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Benefits of Walking for Seniors
As we transition from summer to fall, it’s a great time to get some fresh air and exercise outdoors. There are many low-impact exercises you can do to improve your health and wellness, one of the most beneficial being walking. Low-intensity walks have the same health benefits as higher-intensity power walks. These include improving balance, motor coordination, and stamina, leading to better blood flow and mental clarity.
There are many other benefits to walking.
- Improving circulation. Walking lowers blood pressure, improving heart functions. In fact, walking just 30 minutes per day can reduce the risk of stroke by 20%.
- Increasing mood. Exercise releases endorphins, which improve mood, making you feel happier. This helps reduce symptoms of anxiety and depression.
- Improving bone health. Walking can help reduce the loss of bone mass in those with osteoporosis and the risk of related injuries such as hip fractures.
- Weight loss. Although it might seem obvious, walking burns calories that can equate to losing weight. Maintaining a healthy weight lowers the risk of developing cardiovascular diseases, Type II diabetes, and cancer.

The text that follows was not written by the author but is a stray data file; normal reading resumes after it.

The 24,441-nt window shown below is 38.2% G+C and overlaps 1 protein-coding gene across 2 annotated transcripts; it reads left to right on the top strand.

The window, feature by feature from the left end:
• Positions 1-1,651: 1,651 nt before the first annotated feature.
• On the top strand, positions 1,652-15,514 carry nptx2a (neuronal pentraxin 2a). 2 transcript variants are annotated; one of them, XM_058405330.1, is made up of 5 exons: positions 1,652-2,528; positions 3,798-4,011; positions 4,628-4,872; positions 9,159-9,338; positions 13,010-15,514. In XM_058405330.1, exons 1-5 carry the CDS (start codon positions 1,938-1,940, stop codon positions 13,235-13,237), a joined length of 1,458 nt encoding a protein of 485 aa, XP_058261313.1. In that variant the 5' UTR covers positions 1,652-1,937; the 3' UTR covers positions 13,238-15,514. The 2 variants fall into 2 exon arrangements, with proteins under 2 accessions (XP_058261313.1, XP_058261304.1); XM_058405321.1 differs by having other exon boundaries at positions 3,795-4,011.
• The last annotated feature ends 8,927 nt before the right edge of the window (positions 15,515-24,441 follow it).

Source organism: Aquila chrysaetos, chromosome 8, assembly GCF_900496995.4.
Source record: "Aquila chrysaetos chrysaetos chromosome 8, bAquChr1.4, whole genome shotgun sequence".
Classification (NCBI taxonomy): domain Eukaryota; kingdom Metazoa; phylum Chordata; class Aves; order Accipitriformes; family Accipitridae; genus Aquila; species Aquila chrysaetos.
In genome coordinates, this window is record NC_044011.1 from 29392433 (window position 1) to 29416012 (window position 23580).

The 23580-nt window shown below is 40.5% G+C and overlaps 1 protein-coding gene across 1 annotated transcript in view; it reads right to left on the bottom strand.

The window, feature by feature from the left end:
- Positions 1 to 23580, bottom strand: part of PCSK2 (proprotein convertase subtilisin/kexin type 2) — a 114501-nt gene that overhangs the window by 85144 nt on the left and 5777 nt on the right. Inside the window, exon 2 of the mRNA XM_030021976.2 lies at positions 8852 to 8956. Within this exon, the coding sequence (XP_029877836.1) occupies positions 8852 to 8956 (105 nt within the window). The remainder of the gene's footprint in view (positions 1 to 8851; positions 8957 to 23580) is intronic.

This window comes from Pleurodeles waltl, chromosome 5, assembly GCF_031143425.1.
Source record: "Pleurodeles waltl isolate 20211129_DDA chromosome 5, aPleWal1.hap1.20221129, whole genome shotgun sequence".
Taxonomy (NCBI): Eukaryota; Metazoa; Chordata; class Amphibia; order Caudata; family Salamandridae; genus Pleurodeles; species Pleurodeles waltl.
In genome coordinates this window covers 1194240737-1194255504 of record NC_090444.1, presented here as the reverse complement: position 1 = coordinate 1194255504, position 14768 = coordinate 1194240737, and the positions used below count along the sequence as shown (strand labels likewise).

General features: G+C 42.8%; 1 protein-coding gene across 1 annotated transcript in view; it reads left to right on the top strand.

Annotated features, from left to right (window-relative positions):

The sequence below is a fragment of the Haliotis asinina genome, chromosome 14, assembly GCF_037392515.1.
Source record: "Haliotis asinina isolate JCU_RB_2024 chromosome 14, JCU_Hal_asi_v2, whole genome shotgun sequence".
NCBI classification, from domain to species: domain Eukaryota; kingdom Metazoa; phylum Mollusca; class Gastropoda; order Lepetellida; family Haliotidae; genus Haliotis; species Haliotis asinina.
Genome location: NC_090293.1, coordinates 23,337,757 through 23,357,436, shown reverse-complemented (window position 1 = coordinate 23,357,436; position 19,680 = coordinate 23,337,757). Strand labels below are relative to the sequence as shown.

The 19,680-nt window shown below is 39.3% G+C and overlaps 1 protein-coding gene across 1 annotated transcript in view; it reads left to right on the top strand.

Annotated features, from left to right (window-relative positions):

- Strengthening muscles. Walking regularly tones leg, abdominal, and arm muscles, increasing range of motion and decreasing pressure on joints.
- Supporting joints. Joint function improves the more you move. Walking can help loosen your joints, so you avoid the sensation of feeling stiff.
- Promoting social engagement. Even in the age of COVID-19, exercise is important. Walking with a friend or family member can help make exercising easier. Don’t forget about social distancing.
- Aiding sleep. Beyond reducing stress, exercises like walking help promote a strong circadian rhythm, improving sleep.
It’s recommended that seniors get at least 2.5 hours of moderate-intensity aerobic activity per week. Starting an exercise regimen can feel difficult, but it’s vital to your health and overall well-being. Start slow, aiming for 10 minutes per day, and then work your way up. Be sure to take proper safety precautions and always let someone know you’re exercising, especially if you’re doing so alone, in case of an emergency.
Make sure you have a pair of supportive sneakers and choose a walking route that is flat and free of obstacles to avoid any chance of incidents. As you continue to exercise, take notice of how you feel. With the bountiful benefits of walking, you can exercise your way to a happier, healthier, more independent life.